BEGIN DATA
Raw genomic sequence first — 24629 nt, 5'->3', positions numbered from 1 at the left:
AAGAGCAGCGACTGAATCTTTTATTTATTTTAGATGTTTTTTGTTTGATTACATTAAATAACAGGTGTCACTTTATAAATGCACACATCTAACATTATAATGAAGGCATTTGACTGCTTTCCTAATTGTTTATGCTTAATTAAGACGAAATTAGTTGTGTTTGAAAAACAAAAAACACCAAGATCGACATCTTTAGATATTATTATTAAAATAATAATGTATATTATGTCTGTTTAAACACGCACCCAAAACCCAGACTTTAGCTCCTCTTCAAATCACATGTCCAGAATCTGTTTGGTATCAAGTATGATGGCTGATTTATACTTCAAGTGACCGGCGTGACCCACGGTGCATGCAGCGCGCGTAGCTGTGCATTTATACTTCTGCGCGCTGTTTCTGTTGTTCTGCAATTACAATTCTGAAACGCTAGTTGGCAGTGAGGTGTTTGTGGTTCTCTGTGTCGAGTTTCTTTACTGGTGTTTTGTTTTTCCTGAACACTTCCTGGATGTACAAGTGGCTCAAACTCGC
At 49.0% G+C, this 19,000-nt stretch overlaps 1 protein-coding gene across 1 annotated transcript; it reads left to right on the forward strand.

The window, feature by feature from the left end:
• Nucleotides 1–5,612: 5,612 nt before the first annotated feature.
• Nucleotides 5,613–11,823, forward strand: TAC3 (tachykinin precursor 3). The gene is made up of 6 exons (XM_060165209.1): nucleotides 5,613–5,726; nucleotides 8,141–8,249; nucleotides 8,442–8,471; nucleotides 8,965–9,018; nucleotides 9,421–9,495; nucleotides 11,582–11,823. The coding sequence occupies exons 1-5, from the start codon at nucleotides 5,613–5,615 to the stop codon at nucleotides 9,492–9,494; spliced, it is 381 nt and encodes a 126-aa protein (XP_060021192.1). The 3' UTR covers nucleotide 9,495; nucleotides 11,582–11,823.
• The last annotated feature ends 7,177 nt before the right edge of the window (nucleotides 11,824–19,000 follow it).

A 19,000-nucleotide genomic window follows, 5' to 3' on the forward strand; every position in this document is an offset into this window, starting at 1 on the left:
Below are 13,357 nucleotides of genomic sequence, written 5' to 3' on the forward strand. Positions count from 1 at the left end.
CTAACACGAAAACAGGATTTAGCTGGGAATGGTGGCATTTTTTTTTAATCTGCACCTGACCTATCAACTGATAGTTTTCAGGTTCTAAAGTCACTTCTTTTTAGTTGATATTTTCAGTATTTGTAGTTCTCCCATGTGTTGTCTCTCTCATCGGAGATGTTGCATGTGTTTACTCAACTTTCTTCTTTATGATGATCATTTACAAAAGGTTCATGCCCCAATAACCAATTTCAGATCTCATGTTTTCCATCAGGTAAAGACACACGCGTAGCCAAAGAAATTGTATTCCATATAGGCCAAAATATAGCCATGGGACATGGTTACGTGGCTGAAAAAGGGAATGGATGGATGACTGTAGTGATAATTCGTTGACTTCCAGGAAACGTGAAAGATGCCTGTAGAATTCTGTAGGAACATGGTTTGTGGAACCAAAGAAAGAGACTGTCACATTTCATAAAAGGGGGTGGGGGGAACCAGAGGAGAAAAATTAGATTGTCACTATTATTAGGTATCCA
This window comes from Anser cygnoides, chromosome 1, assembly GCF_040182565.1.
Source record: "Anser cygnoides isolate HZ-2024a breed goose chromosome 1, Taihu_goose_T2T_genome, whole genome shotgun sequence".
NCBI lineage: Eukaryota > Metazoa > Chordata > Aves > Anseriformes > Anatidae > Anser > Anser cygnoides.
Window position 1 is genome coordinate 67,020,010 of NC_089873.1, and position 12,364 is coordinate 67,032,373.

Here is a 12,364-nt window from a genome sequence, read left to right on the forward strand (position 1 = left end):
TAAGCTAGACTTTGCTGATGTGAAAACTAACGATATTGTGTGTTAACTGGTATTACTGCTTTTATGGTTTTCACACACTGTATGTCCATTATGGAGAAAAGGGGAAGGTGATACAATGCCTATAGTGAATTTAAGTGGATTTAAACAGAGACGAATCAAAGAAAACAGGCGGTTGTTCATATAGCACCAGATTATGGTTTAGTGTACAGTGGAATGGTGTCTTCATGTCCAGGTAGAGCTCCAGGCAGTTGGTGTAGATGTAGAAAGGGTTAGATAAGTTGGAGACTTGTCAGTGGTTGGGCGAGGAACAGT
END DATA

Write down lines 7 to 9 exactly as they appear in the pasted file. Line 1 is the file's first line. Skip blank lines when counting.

• The last annotated feature ends 7,177 nt before the right edge of the window (nucleotides 11,824–19,000 follow it).

A 19,000-nucleotide genomic window follows, 5' to 3' on the forward strand; every position in this document is an offset into this window, starting at 1 on the left:
Below are 13,357 nucleotides of genomic sequence, written 5' to 3' on the forward strand. Positions count from 1 at the left end.